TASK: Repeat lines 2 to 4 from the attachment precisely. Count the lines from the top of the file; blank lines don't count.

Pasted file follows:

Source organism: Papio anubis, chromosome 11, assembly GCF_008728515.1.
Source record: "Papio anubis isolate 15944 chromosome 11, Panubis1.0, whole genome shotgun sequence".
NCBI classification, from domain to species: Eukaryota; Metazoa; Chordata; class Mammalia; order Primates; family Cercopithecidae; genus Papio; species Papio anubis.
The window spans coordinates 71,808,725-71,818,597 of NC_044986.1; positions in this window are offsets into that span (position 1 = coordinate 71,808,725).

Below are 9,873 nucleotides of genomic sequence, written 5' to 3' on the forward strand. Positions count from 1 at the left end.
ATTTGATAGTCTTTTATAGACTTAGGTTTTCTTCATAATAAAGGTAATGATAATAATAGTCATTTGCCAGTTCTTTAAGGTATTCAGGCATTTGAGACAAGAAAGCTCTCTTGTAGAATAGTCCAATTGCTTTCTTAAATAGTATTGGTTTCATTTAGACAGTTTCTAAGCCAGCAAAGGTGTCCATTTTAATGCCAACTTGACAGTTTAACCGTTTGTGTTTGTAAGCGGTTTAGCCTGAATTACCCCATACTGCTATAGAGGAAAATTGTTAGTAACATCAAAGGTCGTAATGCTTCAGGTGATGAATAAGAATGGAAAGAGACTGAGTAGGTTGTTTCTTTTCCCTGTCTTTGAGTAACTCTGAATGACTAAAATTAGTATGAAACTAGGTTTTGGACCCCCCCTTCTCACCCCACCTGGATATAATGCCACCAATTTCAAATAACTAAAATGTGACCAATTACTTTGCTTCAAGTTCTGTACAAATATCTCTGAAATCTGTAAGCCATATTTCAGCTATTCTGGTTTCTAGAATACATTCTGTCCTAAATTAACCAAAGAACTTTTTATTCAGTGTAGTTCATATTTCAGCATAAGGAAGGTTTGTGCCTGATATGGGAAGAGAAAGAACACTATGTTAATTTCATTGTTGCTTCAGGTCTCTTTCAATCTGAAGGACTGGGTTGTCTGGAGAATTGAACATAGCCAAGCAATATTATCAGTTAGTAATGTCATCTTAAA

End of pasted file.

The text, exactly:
Source record: "Papio anubis isolate 15944 chromosome 11, Panubis1.0, whole genome shotgun sequence".
NCBI classification, from domain to species: Eukaryota; Metazoa; Chordata; class Mammalia; order Primates; family Cercopithecidae; genus Papio; species Papio anubis.
The window spans coordinates 71,808,725-71,818,597 of NC_044986.1; positions in this window are offsets into that span (position 1 = coordinate 71,808,725).